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A will is a legal document that specifies what you want to happen to your property when you die. To put it simply: Yes, you need a will.


Even if you believe you don’t have many assets or that your estate will go where you desire after your death due to your state’s intestacy laws (which take effect when someone dies without a will), writing a will may ensure that your specific preferences are honoured after your death.

You’ll also be doing your loved ones a favour by not leaving them guessing what you could have desired.

As the testator, you will designate an executor to be in charge of dispersing your estate according to your instructions in your will. You may also appoint a guardian for underage children or other dependents. Without any of these provisions in a will, a court will determine who manages your assets and, more importantly, who cares for your children.

If you have cherished pets, your will is a great location to provision for their care after your death.

A will does not take effect until you die, but it becomes public record after that when it goes through probate, the court-supervised process of closing up a dead person’s estate.

  1. Compile Your Information
Consider the following as you prepare to write your own will:

Executor. The executor is the person you want in charge of dispersing your estate; of course, the executor should be someone you trust.

Assets. All real property (land and buildings) and personal goods (vehicles, bank accounts, family heirlooms, etc.)

Taxes and debts Any sums that your estate may be required to pay

Beneficiaries. The persons you wish to inherit your assets, together with their complete names, birth dates, and Social Security numbers

Guardian. This is the person you designate to care for your children and their possessions in the event that both parents die, as well as an alternate option if that person is unable to do so.

Animal care. Who you want to care for your pet, as well as any finances you wish to put aside for their care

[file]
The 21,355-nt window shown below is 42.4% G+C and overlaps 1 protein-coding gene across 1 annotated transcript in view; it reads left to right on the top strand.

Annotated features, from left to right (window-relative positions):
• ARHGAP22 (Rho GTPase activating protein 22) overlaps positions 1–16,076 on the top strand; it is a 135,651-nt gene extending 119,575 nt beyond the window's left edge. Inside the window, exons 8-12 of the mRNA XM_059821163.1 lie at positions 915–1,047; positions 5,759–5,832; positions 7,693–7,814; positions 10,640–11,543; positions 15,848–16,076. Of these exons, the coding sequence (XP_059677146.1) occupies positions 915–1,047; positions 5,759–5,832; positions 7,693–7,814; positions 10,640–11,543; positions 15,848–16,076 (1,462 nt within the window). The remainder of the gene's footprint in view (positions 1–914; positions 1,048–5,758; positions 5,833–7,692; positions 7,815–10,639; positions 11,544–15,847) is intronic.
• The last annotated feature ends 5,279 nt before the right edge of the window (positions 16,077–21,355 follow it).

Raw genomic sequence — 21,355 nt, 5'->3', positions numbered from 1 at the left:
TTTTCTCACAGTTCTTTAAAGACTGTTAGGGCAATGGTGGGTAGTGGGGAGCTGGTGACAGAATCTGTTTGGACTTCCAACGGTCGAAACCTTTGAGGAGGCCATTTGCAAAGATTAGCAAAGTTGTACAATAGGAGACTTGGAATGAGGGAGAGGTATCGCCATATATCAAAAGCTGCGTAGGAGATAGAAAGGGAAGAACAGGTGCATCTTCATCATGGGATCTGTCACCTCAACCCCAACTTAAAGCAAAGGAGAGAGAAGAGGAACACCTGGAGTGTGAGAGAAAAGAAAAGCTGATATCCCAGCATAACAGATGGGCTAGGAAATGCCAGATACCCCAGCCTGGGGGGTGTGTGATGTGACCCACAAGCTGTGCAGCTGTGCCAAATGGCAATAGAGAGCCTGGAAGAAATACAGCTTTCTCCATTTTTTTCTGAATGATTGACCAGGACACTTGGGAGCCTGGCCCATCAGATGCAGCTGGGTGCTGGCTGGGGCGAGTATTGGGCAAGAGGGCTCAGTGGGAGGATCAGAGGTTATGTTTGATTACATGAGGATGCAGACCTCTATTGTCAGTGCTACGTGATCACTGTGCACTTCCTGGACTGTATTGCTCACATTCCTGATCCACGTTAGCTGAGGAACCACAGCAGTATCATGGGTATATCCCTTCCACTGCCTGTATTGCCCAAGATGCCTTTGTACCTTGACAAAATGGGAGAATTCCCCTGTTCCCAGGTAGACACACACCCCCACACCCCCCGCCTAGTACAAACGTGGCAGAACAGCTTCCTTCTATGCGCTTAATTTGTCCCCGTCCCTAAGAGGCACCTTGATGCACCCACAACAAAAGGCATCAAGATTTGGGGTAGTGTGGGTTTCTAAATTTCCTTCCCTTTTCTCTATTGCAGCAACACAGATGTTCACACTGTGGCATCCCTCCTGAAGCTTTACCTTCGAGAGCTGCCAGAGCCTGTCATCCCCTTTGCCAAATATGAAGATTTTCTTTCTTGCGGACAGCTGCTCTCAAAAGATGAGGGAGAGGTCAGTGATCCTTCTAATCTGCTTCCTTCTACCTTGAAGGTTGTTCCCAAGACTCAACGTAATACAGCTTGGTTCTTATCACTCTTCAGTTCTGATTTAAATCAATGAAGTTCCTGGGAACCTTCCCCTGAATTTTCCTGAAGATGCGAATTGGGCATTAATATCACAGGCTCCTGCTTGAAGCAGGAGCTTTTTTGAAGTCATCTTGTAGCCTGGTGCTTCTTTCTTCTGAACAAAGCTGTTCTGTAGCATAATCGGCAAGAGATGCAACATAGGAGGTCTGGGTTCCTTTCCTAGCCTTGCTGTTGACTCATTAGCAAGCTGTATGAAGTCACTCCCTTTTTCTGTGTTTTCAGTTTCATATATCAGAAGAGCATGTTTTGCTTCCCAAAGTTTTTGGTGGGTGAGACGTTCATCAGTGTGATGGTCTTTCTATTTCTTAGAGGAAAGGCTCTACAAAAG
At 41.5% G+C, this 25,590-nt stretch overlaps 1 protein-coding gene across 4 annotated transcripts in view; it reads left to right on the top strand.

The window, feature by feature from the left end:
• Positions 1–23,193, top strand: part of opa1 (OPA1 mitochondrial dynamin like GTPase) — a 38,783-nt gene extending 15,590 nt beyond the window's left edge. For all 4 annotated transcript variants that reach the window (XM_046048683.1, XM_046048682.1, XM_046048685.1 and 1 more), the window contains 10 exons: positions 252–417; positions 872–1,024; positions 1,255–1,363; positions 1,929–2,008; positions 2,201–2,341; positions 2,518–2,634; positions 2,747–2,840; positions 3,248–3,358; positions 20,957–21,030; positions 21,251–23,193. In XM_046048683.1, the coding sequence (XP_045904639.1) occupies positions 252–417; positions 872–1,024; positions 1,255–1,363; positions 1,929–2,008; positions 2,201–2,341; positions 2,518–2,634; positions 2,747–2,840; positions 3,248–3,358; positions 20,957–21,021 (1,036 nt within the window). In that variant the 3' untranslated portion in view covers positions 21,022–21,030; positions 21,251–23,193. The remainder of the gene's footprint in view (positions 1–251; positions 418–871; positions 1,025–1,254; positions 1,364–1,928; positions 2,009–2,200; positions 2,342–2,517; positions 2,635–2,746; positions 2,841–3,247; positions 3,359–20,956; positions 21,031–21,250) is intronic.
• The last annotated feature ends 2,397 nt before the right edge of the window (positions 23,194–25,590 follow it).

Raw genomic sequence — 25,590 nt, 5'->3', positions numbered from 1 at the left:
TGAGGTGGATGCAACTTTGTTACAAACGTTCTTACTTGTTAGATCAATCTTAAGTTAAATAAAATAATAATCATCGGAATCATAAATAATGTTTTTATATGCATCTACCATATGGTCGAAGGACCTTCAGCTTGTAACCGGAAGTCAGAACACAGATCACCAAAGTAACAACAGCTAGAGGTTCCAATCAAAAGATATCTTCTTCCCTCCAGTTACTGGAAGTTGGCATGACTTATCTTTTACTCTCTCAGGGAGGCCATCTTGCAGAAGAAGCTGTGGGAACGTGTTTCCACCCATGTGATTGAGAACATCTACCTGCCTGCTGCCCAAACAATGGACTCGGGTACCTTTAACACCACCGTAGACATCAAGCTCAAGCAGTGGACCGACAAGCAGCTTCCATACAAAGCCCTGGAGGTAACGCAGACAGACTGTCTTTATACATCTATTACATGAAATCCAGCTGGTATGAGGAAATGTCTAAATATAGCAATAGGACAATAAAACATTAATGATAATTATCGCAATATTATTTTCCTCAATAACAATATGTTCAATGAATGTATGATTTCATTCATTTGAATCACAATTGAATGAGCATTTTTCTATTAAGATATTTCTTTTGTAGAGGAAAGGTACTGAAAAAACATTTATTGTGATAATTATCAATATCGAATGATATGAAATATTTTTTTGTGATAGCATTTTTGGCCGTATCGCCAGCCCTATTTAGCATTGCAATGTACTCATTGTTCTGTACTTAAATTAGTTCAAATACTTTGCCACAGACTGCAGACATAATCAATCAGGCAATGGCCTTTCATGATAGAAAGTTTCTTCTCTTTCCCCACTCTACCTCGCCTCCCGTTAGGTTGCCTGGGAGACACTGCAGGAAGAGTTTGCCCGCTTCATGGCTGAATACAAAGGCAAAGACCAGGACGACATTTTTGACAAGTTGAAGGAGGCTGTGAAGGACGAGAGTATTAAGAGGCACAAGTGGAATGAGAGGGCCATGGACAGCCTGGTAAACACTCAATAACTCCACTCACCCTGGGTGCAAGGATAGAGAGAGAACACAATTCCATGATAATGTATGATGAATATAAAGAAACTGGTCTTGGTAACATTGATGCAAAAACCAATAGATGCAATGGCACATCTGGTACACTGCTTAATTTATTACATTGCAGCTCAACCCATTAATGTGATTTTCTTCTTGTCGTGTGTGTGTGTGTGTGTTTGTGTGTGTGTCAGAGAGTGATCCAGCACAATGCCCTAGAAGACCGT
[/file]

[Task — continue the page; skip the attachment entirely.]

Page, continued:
1. Make a Will

You may be thinking whether you need a lawyer to prepare a will at this stage.

No, you don’t, and in fact, online wills have grown in popularity in recent years. Online wills are often fast and simple to write, and they are also legally acceptable as long as they are carried out in accordance with your state’s laws.

Other alternatives for creating your own will include employing will software-generated templates or fill-in-the-blank forms.

You will be well prepared regardless of the strategy you pick since you have already explored many of the concerns you will need to address when obtaining information in Step 1.

  1. Confirm that the will is legal.

Because wills laws differ from state to state, it is critical that you understand what your state needs in order for a will to be legitimate. If you use Generis Global’s Last Will and Testament, you can be certain that all last wills and testaments have been crafted to fit the individual laws and standards of each U.S. state.

To execute a legal will in most states, you must be of sound mind and above the age of 18; sign the will; and, in many cases, have witnesses sign it as well. These witnesses must also supply their complete names and addresses in case they need to be contacted about the will in the future.

  1. Make a copy of your will and keep it somewhere safe.

Once you’ve written and executed your will, create a copy and keep both the original and copy in a secure location, such as a fireproof lockbox or file cabinet. You should also inform your loved ones about the location of the papers and how to locate them after your death to make probating the will simpler.

  1. Keep Your Will Current

Remember that your will may be modified and updated at any moment, so you should examine it at least once a year to ensure that it still represents your desires. Any time your family status changes, such as a divorce or the birth of a grandchild, is an excellent moment to revisit your will.